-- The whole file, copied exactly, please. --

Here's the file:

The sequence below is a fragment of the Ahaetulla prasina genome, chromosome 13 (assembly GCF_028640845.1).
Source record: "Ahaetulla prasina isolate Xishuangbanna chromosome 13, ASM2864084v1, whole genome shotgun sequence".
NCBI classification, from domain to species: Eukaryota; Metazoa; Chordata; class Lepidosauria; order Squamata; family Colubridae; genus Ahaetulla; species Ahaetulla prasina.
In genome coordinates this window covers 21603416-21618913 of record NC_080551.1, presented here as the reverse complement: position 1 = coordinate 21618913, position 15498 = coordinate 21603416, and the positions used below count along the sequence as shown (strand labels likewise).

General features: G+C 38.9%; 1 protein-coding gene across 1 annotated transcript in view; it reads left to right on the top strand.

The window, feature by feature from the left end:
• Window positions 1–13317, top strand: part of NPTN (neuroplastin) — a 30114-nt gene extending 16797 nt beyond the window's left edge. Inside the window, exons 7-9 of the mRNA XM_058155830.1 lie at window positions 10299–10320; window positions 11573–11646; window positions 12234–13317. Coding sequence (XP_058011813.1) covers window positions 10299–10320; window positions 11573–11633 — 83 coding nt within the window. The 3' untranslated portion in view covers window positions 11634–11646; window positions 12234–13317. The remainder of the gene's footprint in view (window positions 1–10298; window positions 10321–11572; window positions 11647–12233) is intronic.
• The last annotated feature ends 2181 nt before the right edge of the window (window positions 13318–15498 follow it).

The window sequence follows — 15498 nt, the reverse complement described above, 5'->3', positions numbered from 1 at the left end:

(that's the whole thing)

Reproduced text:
The sequence below is a fragment of the Ahaetulla prasina genome, chromosome 13 (assembly GCF_028640845.1).
Source record: "Ahaetulla prasina isolate Xishuangbanna chromosome 13, ASM2864084v1, whole genome shotgun sequence".
NCBI classification, from domain to species: Eukaryota; Metazoa; Chordata; class Lepidosauria; order Squamata; family Colubridae; genus Ahaetulla; species Ahaetulla prasina.
In genome coordinates this window covers 21603416-21618913 of record NC_080551.1, presented here as the reverse complement: position 1 = coordinate 21618913, position 15498 = coordinate 21603416, and the positions used below count along the sequence as shown (strand labels likewise).

General features: G+C 38.9%; 1 protein-coding gene across 1 annotated transcript in view; it reads left to right on the top strand.

The window, feature by feature from the left end:
• Window positions 1–13317, top strand: part of NPTN (neuroplastin) — a 30114-nt gene extending 16797 nt beyond the window's left edge. Inside the window, exons 7-9 of the mRNA XM_058155830.1 lie at window positions 10299–10320; window positions 11573–11646; window positions 12234–13317. Coding sequence (XP_058011813.1) covers window positions 10299–10320; window positions 11573–11633 — 83 coding nt within the window. The 3' untranslated portion in view covers window positions 11634–11646; window positions 12234–13317. The remainder of the gene's footprint in view (window positions 1–10298; window positions 10321–11572; window positions 11647–12233) is intronic.
• The last annotated feature ends 2181 nt before the right edge of the window (window positions 13318–15498 follow it).

The window sequence follows — 15498 nt, the reverse complement described above, 5'->3', positions numbered from 1 at the left end: